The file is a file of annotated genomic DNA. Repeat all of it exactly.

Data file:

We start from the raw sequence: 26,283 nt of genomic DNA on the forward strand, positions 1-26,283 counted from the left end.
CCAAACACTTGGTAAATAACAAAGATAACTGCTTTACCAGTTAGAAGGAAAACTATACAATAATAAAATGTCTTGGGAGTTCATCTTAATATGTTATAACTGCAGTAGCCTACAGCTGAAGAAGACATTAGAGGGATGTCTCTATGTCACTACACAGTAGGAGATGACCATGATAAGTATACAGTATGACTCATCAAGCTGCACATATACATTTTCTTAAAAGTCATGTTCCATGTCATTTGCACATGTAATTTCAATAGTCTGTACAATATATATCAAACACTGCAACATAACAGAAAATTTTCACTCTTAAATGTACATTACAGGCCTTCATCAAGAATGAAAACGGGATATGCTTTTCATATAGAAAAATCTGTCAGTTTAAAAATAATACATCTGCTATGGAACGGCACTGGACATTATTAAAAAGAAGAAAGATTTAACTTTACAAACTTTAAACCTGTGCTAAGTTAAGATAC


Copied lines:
We start from the raw sequence: 26,283 nt of genomic DNA on the forward strand, positions 1-26,283 counted from the left end.
CCAAACACTTGGTAAATAACAAAGATAACTGCTTTACCAGTTAGAAGGAAAACTATACAATAATAAAATGTCTTGGGAGTTCATCTTAATATGTTATAACTGCAGTAGCCTACAGCTGAAGAAGACATTAGAGGGATGTCTCTATGTCACTACACAGTAGGAGATGACCATGATAAGTATACAGTATGACTCATCAAGCTGCACATATACATTTTCTTAAAAGTCATGTTCCATGTCATTTGCACATGTAATTTCAATAGTCTGTACAATATATATCAAACACTGCAACATAACAGAAAATTTTCACTCTTAAATGTACATTACAGGCCTTCATCAAGAATGAAAACGGGATATGCTTTTCATATAGAAAAATCTGTCAGTTTAAAAATAATACATCTGCTATGGAACGGCACTGGACATTATTAAAAAGAAGAAAGATTTAACTTTACAAACTTTAAACCTGTGCTAAGTTAAGATAC